The peripheral nervous system (PNS) is the body’s information line, transmitting signals across our bodies. The PNS consists of the nerves that branch out from the brain and spinal cord. It is subdivided into the somatic nervous system and the autonomic nervous system. The somatic nervous system consists of nerves that go to the skin and muscles and is involved in consciousness generation. The autonomic nervous system consists of nerves that connect the central nerve system to the visceral organs such as the stomach and intestines.
The number of neuronal cells in the PNS is suggested to outperform the number of nerves in the CNS. Despite many advances in neuroscience, the intense focus on the biology of the brain has left the PNS compatibly unstudied. Although more evidences occur that nerve cells play roles in the biology of visceral oncology, and despite the advancements in modern molecular biology and electrophysiology, we are lacking a clear understanding of the function of neuronal environment in the biology of cancers from pancreas, colon, rectum, gallbladder or liver. Our aim is to understand what microenvironmental niche signals generated by innervating sensory nerves, if and how healthy cells and malformed cells of the aforementioned organs received those signals, and what consequences these may cause on disease initiation, progression or therapy resistance.
MES Organoid Platform (MOP)
Organoids are self-organized three-dimensional tissue cultures, comprising of a heterogeneous cellular architecture, that are derived from stem cells. There are potentially as many types of organoids as there are different tissues and organs in the body. Cancer tissue-derived organoids paving its way as an in vitro technology recapitulating cardinal pathophysiological parameters of the original tumors. The application of those patient avatars in functional assays, such as drug screening or co-clinical trials, proved to be able to generate results that predict the response of the corresponding patient. The generation of patient-specific culture pairs, derived from the tumor material (biopsy prior surgery, or from the tumor resection piece) and the healthy organ, allows to background normalize our findings such as scoring off-target effects of chemo interventions. In our efforts, we are following procedures developed by the Hubrecht Institute, the leading and global pioneer center in organoid and stem cell research, to build MOP.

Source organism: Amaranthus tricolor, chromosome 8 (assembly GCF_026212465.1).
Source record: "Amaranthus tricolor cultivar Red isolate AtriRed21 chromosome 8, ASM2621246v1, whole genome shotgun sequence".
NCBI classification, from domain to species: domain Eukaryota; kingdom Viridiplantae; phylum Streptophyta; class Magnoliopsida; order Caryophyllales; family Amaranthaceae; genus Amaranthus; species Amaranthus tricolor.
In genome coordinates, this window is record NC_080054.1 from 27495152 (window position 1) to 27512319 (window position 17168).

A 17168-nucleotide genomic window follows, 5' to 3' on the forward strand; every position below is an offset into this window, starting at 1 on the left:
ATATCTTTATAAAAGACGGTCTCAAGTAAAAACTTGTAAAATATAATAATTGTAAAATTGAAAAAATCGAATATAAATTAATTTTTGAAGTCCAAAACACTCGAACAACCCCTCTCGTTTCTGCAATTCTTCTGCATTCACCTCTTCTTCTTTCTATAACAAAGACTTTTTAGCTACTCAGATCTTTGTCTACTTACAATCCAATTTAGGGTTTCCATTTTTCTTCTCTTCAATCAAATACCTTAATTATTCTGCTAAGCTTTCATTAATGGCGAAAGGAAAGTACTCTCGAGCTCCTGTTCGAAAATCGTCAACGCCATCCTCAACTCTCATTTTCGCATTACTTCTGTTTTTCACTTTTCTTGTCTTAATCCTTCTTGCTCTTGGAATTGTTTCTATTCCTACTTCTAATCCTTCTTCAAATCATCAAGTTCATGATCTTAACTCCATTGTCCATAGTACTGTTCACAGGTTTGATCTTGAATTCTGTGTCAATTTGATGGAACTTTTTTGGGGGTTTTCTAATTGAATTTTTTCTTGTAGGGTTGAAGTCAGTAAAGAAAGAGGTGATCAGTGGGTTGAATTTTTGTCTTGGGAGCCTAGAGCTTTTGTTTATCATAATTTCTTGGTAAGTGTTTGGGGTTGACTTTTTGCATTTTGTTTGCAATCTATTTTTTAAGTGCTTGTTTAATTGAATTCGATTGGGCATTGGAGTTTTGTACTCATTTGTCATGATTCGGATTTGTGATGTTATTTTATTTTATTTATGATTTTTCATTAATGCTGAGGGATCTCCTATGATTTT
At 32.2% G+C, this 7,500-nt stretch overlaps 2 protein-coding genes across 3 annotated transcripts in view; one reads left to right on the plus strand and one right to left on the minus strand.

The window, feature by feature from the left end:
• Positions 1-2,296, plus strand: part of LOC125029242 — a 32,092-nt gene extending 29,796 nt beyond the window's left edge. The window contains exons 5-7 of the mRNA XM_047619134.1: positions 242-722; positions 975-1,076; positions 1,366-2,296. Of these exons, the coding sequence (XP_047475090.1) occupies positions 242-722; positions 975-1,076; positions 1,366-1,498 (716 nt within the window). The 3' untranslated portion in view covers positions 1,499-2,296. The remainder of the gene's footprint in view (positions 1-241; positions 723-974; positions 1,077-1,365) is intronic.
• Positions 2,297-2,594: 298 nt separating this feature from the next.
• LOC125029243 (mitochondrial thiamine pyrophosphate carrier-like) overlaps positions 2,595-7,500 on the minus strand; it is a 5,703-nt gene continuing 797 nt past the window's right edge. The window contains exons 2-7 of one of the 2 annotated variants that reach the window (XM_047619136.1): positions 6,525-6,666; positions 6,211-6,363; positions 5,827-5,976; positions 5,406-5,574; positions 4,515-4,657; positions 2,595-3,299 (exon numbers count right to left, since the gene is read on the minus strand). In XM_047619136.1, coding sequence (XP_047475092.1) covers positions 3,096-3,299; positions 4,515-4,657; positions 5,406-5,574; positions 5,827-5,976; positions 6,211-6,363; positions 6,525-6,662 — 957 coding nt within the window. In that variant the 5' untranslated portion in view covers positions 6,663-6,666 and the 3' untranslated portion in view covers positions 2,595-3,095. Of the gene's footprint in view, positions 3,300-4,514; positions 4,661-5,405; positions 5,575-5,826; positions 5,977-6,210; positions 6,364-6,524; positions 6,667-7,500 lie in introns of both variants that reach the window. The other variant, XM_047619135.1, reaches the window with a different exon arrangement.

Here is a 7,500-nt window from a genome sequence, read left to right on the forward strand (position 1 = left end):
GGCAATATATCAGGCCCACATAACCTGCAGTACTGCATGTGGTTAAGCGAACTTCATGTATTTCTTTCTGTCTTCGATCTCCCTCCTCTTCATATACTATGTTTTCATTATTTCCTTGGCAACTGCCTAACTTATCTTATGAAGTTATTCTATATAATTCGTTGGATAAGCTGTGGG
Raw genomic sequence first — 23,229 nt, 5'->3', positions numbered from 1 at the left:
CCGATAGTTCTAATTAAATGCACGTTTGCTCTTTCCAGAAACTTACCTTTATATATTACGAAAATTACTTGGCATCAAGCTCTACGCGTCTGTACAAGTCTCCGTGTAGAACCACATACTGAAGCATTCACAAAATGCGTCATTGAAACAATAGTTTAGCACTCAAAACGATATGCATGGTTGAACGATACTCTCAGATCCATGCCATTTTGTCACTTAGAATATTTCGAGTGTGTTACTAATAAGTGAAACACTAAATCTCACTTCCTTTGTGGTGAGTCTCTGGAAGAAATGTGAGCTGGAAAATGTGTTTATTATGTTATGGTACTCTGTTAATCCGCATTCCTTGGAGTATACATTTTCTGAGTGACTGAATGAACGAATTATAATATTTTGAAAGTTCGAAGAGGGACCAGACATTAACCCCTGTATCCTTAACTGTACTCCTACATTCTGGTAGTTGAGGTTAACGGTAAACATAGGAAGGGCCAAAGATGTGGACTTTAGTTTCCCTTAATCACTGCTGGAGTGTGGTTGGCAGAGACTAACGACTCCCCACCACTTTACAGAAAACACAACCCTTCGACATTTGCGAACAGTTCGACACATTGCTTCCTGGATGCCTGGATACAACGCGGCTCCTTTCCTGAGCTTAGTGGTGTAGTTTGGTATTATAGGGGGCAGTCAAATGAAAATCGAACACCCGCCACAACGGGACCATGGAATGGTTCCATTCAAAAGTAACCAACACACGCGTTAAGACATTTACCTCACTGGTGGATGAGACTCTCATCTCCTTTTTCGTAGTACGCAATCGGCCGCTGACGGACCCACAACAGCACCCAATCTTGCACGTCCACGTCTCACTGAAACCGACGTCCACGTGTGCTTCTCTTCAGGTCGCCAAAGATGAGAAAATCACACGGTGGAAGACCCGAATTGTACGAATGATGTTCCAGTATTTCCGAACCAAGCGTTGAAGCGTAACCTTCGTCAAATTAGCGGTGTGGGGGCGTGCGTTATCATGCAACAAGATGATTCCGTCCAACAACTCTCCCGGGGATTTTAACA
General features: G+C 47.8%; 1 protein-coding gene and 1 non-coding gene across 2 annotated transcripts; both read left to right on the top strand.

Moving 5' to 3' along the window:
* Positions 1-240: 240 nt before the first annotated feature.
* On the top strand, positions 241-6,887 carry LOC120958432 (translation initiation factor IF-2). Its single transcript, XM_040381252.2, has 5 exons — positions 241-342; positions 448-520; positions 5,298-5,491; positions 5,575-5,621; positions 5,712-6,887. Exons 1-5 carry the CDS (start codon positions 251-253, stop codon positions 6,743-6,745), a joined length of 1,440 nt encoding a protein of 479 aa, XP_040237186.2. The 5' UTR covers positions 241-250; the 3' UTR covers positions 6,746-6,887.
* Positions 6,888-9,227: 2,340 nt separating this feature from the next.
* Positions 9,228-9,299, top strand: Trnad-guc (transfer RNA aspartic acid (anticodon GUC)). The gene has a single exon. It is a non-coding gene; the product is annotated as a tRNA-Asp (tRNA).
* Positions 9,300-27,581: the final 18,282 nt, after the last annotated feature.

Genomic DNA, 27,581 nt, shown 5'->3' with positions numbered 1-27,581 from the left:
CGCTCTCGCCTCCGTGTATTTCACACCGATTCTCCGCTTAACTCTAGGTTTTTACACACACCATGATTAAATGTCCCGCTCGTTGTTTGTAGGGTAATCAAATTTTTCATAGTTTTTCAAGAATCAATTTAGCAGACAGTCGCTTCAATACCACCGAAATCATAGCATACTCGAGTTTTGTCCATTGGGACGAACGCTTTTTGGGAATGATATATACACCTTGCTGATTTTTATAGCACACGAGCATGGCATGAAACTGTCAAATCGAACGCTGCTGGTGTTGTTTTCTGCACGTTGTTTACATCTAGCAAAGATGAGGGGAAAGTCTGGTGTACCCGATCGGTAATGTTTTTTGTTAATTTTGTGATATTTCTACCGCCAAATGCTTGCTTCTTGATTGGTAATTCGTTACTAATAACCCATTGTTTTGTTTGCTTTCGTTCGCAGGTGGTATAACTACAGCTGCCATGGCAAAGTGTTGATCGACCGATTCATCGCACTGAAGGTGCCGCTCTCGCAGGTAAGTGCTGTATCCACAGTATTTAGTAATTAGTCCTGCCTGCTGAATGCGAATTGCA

Human induced pluripotent stem cell platform (MIPS)
Sensory nerves cells are a central component of the peripheral nerve system. Sensory nerve cells and neurons are also the leading pain receptors. With the recent establishment of differentiation protocols for sensory nerve cells from human induced pluripotent stem cells, we utilize this knowledge to develop cancer-nerve co-culture in vitro systems. Our team works to build immunologic matched co culture systems by establishing cancer patient-derived iPSC lines.
Processing of tumor tissue, derived from surgical resection, to establish chronic in vitro models presents the traditional disease-modeling. Historically, this approach has been proven to be successful, as most of our current cancer treatments are based on discoveries made in such patient-derived (PD) model systems. However, the recent advancements in molecular technology revealed that genetic instability of cancer cell lines occur which seems to be a driver of heterogeneity of results. Moreover, the molecular and cellular heterogeneity of the malignant tumors not only reasons why thereof-derived cell models, originating from a spatial isolated piece of the resection specimen, are incapable to sufficiently recapitulate tumor properties, but also makes it virtually impossible to isolate and present a functional model for the cell of origin for the entire tumor. Those fundamental disease modeling aspects have been proposed to be contributing causes to the problems with insufficient reproducibility in cancer research, which is suggested to be a cardinal factor for the ethical and economical debate.
With the technological advancements in cell biology and cell engineering, the recent years documented the emergence of alternative tumor modeling procedures avoiding the dependency on patient material. As such, hiPSCs derived from healthy donors present an unlimited resource of cells to serve as receiver matrixes for genetic elements encoding for cancer relevant transformations. Such healthy donor-derived tumor models manifest themselves as a sustainable alternative disease modeling strategy in the current cancer research community complementing the portfolio of lab tools alongside the use of PD systems. It is speculated, that iPSC models of cancer may be beneficial to homogeneously depict cell of origin of cancers. Moreover, we have recently shown that hiPSC-oncogene models present a functional in vitro platform for substance testing with longitudinal reproducibility.
The project (DisCoVer- Disease modeling and Compound Verification) is funded by the German Federal Ministry of Education and Research (BMBF) under VIP+.